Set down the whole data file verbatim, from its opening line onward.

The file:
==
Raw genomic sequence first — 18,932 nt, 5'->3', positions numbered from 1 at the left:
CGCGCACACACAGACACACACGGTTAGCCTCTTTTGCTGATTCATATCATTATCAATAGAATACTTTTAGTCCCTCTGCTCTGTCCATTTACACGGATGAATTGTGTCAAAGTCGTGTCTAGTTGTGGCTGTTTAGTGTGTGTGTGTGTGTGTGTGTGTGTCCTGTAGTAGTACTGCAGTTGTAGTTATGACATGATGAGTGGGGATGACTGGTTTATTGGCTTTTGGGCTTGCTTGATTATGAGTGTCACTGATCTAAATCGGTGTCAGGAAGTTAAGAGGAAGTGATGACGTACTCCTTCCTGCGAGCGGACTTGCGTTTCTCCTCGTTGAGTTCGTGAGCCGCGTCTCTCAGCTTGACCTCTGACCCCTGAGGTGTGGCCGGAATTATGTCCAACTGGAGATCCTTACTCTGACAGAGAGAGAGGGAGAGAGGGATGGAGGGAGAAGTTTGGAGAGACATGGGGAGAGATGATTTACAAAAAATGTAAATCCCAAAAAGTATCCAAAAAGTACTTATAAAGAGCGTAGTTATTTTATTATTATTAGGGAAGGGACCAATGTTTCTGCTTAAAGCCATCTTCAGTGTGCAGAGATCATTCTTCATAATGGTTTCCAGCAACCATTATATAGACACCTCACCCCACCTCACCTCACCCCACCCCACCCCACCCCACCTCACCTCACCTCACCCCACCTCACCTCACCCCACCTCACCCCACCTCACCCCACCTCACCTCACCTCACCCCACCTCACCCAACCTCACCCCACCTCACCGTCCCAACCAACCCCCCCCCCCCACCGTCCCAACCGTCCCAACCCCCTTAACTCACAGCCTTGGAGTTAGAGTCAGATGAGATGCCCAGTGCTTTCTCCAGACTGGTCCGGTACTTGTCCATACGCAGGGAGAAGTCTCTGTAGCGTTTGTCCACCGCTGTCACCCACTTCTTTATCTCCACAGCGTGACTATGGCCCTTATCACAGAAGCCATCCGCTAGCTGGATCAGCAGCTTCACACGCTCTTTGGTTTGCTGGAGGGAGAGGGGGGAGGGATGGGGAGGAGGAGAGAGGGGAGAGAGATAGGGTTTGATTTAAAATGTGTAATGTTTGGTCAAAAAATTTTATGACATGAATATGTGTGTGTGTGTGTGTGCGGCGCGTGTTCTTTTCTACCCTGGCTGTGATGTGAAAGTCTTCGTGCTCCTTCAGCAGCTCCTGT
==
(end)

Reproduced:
Raw genomic sequence first — 18,932 nt, 5'->3', positions numbered from 1 at the left:
CGCGCACACACAGACACACACGGTTAGCCTCTTTTGCTGATTCATATCATTATCAATAGAATACTTTTAGTCCCTCTGCTCTGTCCATTTACACGGATGAATTGTGTCAAAGTCGTGTCTAGTTGTGGCTGTTTAGTGTGTGTGTGTGTGTGTGTGTGTGTCCTGTAGTAGTACTGCAGTTGTAGTTATGACATGATGAGTGGGGATGACTGGTTTATTGGCTTTTGGGCTTGCTTGATTATGAGTGTCACTGATCTAAATCGGTGTCAGGAAGTTAAGAGGAAGTGATGACGTACTCCTTCCTGCGAGCGGACTTGCGTTTCTCCTCGTTGAGTTCGTGAGCCGCGTCTCTCAGCTTGACCTCTGACCCCTGAGGTGTGGCCGGAATTATGTCCAACTGGAGATCCTTACTCTGACAGAGAGAGAGGGAGAGAGGGATGGAGGGAGAAGTTTGGAGAGACATGGGGAGAGATGATTTACAAAAAATGTAAATCCCAAAAAGTATCCAAAAAGTACTTATAAAGAGCGTAGTTATTTTATTATTATTAGGGAAGGGACCAATGTTTCTGCTTAAAGCCATCTTCAGTGTGCAGAGATCATTCTTCATAATGGTTTCCAGCAACCATTATATAGACACCTCACCCCACCTCACCTCACCCCACCCCACCCCACCCCACCTCACCTCACCTCACCCCACCTCACCTCACCCCACCTCACCCCACCTCACCCCACCTCACCTCACCTCACCCCACCTCACCCAACCTCACCCCACCTCACCGTCCCAACCAACCCCCCCCCCCCACCGTCCCAACCGTCCCAACCCCCTTAACTCACAGCCTTGGAGTTAGAGTCAGATGAGATGCCCAGTGCTTTCTCCAGACTGGTCCGGTACTTGTCCATACGCAGGGAGAAGTCTCTGTAGCGTTTGTCCACCGCTGTCACCCACTTCTTTATCTCCACAGCGTGACTATGGCCCTTATCACAGAAGCCATCCGCTAGCTGGATCAGCAGCTTCACACGCTCTTTGGTTTGCTGGAGGGAGAGGGGGGAGGGATGGGGAGGAGGAGAGAGGGGAGAGAGATAGGGTTTGATTTAAAATGTGTAATGTTTGGTCAAAAAATTTTATGACATGAATATGTGTGTGTGTGTGTGTGCGGCGCGTGTTCTTTTCTACCCTGGCTGTGATGTGAAAGTCTTCGTGCTCCTTCAGCAGCTCCTGT